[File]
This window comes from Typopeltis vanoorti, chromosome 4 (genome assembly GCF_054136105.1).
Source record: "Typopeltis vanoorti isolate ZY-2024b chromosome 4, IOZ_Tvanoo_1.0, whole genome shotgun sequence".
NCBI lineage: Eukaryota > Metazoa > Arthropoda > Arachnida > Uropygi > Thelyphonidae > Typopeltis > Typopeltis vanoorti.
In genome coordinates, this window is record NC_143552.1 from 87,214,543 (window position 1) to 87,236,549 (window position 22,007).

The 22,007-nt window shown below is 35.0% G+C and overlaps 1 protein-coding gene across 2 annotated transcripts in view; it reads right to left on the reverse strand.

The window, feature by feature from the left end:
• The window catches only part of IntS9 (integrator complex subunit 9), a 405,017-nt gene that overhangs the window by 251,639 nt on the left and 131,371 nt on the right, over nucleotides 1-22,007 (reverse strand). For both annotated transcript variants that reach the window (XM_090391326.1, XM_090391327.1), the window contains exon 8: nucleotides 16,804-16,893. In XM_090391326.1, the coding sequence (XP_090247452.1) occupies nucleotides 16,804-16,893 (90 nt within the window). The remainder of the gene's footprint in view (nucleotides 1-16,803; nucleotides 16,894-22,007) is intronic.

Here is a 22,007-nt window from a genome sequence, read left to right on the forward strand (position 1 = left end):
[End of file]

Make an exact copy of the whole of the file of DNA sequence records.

This window comes from Typopeltis vanoorti, chromosome 4 (genome assembly GCF_054136105.1).
Source record: "Typopeltis vanoorti isolate ZY-2024b chromosome 4, IOZ_Tvanoo_1.0, whole genome shotgun sequence".
NCBI lineage: Eukaryota > Metazoa > Arthropoda > Arachnida > Uropygi > Thelyphonidae > Typopeltis > Typopeltis vanoorti.
In genome coordinates, this window is record NC_143552.1 from 87,214,543 (window position 1) to 87,236,549 (window position 22,007).

The 22,007-nt window shown below is 35.0% G+C and overlaps 1 protein-coding gene across 2 annotated transcripts in view; it reads right to left on the reverse strand.

The window, feature by feature from the left end:
• The window catches only part of IntS9 (integrator complex subunit 9), a 405,017-nt gene that overhangs the window by 251,639 nt on the left and 131,371 nt on the right, over nucleotides 1-22,007 (reverse strand). For both annotated transcript variants that reach the window (XM_090391326.1, XM_090391327.1), the window contains exon 8: nucleotides 16,804-16,893. In XM_090391326.1, the coding sequence (XP_090247452.1) occupies nucleotides 16,804-16,893 (90 nt within the window). The remainder of the gene's footprint in view (nucleotides 1-16,803; nucleotides 16,894-22,007) is intronic.

Here is a 22,007-nt window from a genome sequence, read left to right on the forward strand (position 1 = left end):